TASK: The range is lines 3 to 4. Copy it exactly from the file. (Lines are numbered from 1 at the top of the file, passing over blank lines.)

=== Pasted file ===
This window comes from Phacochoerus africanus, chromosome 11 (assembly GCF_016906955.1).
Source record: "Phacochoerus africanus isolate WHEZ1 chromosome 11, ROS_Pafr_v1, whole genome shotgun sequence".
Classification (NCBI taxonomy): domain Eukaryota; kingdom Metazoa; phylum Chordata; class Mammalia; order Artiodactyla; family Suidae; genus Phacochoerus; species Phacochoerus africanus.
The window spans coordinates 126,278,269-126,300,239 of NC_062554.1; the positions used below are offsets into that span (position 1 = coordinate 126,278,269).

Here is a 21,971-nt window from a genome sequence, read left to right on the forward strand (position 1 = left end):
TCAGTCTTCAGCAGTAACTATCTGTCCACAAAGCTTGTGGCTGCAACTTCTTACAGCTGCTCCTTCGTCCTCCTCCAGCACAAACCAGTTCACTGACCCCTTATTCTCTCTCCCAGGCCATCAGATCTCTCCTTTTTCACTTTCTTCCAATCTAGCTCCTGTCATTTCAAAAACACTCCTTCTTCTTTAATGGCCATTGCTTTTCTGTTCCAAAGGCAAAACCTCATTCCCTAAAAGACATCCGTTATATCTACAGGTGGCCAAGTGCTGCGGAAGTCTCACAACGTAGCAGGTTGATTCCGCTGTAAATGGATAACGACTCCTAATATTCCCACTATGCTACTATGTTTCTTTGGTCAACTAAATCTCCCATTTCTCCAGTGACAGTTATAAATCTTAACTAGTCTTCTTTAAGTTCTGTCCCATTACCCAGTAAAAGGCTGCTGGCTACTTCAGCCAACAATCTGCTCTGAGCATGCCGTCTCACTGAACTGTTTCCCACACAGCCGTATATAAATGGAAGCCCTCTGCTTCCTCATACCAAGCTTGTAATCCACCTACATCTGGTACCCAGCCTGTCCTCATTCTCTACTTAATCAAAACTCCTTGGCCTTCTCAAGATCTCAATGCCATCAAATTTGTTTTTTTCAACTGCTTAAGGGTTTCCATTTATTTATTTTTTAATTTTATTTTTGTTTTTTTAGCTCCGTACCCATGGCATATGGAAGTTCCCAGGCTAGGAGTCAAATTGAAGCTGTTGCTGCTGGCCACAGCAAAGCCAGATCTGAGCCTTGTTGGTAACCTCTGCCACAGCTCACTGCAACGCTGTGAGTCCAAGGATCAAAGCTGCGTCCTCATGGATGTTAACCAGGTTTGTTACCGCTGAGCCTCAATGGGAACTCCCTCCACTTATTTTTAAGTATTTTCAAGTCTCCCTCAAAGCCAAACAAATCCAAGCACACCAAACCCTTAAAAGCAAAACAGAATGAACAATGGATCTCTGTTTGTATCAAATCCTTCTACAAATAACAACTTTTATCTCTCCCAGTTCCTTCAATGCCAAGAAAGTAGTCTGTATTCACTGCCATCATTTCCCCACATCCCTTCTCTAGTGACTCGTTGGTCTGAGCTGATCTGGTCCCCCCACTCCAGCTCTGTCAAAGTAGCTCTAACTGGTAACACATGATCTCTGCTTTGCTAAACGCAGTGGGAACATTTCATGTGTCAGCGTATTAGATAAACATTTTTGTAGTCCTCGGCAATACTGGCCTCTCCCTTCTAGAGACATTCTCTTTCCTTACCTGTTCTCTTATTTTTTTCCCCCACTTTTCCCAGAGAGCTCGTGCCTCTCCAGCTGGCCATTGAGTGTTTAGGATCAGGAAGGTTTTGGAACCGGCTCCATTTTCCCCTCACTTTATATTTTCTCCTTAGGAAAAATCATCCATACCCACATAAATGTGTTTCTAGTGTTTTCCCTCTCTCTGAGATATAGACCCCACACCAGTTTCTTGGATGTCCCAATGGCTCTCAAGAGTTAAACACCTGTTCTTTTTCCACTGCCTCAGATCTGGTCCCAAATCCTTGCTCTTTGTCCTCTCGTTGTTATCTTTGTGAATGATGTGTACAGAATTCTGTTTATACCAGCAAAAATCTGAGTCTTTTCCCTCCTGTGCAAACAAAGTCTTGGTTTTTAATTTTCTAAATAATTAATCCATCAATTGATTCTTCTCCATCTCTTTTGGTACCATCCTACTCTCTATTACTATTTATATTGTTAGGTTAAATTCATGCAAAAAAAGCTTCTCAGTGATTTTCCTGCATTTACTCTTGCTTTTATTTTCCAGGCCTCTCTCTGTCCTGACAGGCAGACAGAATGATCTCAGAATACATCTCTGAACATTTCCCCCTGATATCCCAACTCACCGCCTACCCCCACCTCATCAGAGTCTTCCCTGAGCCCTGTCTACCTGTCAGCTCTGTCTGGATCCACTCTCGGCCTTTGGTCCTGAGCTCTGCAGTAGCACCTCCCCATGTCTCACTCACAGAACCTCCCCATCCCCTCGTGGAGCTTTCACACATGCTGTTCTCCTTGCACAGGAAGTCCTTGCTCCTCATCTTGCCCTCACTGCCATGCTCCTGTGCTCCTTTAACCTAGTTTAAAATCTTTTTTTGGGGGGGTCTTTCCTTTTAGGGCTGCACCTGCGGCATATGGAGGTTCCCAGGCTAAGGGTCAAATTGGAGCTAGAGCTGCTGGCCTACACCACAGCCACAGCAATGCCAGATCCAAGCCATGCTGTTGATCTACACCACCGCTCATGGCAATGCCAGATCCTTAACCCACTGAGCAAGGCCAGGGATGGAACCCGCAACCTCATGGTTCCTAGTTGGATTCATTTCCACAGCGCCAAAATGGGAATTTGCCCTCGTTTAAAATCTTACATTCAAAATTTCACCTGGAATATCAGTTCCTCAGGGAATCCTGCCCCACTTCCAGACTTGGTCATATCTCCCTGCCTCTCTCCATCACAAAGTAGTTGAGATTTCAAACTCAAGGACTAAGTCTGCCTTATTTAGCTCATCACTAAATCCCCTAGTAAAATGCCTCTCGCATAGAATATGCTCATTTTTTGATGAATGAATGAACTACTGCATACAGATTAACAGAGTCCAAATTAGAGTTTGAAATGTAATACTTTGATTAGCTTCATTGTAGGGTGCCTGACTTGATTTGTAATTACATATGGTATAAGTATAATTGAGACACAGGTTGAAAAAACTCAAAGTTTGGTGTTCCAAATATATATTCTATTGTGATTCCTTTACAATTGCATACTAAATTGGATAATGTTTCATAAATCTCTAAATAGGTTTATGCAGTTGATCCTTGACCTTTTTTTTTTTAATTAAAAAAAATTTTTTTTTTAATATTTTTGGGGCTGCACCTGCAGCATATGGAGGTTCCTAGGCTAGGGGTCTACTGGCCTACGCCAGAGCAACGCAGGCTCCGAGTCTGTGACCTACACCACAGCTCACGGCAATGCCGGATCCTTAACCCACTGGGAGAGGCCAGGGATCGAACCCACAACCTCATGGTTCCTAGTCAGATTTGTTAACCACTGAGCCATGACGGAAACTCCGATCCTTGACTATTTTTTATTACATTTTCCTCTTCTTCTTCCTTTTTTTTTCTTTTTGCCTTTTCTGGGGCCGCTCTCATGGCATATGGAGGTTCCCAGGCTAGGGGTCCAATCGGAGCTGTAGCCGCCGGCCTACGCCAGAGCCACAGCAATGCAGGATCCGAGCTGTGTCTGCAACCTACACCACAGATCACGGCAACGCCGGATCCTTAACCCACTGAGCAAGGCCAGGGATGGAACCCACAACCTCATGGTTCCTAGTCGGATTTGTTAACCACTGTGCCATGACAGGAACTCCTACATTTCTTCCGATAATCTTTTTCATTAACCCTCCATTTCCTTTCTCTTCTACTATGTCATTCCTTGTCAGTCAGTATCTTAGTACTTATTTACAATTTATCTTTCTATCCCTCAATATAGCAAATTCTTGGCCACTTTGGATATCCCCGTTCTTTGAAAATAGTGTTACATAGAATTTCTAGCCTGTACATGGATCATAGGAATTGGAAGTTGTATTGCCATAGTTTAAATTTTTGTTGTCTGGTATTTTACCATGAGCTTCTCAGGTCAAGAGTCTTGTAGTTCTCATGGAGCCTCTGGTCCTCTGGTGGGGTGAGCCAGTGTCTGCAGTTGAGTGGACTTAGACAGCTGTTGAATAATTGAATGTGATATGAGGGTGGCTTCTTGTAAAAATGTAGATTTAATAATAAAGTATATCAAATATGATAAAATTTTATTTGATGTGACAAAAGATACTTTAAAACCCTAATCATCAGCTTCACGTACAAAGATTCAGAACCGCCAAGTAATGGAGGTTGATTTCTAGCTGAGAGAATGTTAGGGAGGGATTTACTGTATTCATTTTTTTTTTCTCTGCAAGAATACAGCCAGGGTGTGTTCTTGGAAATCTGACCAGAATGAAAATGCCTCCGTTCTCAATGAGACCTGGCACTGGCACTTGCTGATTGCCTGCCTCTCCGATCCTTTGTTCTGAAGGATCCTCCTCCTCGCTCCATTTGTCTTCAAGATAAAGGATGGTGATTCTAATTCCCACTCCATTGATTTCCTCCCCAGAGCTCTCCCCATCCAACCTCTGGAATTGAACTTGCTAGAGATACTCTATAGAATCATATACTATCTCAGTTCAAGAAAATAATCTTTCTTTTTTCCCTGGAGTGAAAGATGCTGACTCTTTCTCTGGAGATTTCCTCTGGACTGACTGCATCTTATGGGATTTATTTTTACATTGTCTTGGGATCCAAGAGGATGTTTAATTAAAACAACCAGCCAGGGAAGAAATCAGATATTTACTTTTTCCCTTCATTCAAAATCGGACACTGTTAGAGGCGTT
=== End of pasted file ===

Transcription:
Classification (NCBI taxonomy): domain Eukaryota; kingdom Metazoa; phylum Chordata; class Mammalia; order Artiodactyla; family Suidae; genus Phacochoerus; species Phacochoerus africanus.
The window spans coordinates 126,278,269-126,300,239 of NC_062554.1; the positions used below are offsets into that span (position 1 = coordinate 126,278,269).